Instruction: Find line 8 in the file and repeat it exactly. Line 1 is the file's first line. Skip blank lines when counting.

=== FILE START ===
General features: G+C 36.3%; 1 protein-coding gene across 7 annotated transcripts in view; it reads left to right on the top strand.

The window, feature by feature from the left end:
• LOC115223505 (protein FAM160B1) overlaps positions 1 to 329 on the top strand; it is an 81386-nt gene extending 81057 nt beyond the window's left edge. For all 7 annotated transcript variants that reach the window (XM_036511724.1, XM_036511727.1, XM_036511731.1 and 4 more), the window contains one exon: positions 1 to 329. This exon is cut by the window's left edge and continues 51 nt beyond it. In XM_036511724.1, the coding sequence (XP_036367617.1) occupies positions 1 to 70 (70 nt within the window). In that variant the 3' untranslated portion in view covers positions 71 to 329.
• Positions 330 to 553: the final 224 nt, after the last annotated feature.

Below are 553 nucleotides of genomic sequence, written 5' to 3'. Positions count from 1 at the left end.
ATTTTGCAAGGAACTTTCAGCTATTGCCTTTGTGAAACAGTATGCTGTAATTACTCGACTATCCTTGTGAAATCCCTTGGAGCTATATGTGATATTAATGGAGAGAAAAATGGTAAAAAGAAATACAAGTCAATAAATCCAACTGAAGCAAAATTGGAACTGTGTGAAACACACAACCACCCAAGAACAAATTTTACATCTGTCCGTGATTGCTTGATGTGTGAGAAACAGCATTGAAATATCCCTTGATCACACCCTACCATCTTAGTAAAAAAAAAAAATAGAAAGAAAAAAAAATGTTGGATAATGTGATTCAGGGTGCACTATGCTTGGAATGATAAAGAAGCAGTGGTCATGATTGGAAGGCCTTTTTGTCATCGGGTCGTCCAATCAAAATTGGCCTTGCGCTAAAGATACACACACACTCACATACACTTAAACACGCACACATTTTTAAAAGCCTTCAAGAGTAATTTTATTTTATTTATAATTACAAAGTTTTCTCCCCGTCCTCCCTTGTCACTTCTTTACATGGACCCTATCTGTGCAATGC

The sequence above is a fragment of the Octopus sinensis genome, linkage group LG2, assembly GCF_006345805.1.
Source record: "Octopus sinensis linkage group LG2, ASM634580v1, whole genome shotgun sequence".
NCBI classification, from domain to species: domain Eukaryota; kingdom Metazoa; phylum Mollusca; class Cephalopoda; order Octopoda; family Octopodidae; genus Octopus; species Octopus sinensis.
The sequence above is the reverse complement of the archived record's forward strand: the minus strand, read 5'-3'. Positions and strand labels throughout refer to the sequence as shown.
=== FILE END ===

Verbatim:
Source record: "Octopus sinensis linkage group LG2, ASM634580v1, whole genome shotgun sequence".